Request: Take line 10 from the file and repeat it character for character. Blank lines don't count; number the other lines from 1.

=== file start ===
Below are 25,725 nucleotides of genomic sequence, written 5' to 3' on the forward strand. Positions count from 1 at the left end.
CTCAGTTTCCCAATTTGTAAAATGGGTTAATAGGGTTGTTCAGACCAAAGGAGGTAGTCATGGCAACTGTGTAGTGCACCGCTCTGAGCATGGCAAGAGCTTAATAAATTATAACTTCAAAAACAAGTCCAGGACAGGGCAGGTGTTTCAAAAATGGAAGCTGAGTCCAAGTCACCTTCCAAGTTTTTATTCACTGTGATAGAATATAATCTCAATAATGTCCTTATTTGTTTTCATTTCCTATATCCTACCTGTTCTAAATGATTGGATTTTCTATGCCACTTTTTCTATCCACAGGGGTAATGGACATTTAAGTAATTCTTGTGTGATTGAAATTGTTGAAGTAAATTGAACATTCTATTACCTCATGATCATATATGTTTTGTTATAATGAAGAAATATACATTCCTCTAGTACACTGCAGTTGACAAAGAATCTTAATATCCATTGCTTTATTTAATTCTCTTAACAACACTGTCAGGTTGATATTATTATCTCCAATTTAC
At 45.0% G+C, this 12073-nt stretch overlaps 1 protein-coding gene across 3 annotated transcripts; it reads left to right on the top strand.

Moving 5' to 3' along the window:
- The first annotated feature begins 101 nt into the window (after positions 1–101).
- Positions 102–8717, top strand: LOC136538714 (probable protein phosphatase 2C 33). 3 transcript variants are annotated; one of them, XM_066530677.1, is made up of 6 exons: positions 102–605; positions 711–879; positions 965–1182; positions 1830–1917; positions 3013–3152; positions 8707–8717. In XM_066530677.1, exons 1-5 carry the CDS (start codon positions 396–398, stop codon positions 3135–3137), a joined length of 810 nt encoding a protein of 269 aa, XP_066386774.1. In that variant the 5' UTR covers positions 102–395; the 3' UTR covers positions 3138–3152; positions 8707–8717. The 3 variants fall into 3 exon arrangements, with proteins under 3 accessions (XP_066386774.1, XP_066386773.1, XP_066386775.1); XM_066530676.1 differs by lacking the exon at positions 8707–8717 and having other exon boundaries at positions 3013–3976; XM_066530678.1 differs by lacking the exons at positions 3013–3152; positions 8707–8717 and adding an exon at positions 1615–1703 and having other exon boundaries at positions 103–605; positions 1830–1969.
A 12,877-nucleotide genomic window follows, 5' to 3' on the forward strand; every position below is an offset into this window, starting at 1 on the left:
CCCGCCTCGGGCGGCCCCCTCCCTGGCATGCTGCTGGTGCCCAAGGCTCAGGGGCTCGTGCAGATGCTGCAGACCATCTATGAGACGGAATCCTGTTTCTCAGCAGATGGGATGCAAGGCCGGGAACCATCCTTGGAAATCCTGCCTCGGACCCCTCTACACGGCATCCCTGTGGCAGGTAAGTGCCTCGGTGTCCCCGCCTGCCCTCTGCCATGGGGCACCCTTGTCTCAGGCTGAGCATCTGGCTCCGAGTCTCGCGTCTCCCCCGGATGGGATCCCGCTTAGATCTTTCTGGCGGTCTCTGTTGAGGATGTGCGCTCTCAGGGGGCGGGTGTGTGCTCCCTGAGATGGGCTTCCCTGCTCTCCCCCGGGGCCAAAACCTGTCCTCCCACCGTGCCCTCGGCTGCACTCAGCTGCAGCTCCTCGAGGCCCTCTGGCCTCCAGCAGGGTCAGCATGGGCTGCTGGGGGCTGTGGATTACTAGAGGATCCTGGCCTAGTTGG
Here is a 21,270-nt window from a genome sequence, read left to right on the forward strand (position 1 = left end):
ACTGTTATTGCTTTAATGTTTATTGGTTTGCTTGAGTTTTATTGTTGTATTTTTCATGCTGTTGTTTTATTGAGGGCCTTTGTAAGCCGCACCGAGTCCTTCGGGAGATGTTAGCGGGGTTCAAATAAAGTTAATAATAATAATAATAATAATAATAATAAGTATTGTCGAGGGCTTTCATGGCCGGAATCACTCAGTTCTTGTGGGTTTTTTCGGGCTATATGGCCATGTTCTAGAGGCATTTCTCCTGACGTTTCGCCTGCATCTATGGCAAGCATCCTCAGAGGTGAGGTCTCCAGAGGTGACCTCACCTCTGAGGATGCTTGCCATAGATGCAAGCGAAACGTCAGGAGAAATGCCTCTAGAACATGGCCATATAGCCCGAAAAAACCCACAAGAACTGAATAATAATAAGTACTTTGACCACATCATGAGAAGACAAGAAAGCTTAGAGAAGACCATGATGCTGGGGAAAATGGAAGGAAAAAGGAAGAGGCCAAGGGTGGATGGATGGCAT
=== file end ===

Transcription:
ACTGTTATTGCTTTAATGTTTATTGGTTTGCTTGAGTTTTATTGTTGTATTTTTCATGCTGTTGTTTTATTGAGGGCCTTTGTAAGCCGCACCGAGTCCTTCGGGAGATGTTAGCGGGGTTCAAATAAAGTTAATAATAATAATAATAATAATAATAATAAGTATTGTCGAGGGCTTTCATGGCCGGAATCACTCAGTTCTTGTGGGTTTTTTCGGGCTATATGGCCATGTTCTAGAGGCATTTCTCCTGACGTTTCGCCTGCATCTATGGCAAGCATCCTCAGAGGTGAGGTCTCCAGAGGTGACCTCACCTCTGAGGATGCTTGCCATAGATGCAAGCGAAACGTCAGGAGAAATGCCTCTAGAACATGGCCATATAGCCCGAAAAAACCCACAAGAACTGAATAATAATAAGTACTTTGACCACATCATGAGAAGACAAGAAAGCTTAGAGAAGACCATGATGCTGGGGAAAATGGAAGGAAAAAGGAAGAGGCCAAGGGTGGATGGATGGCAT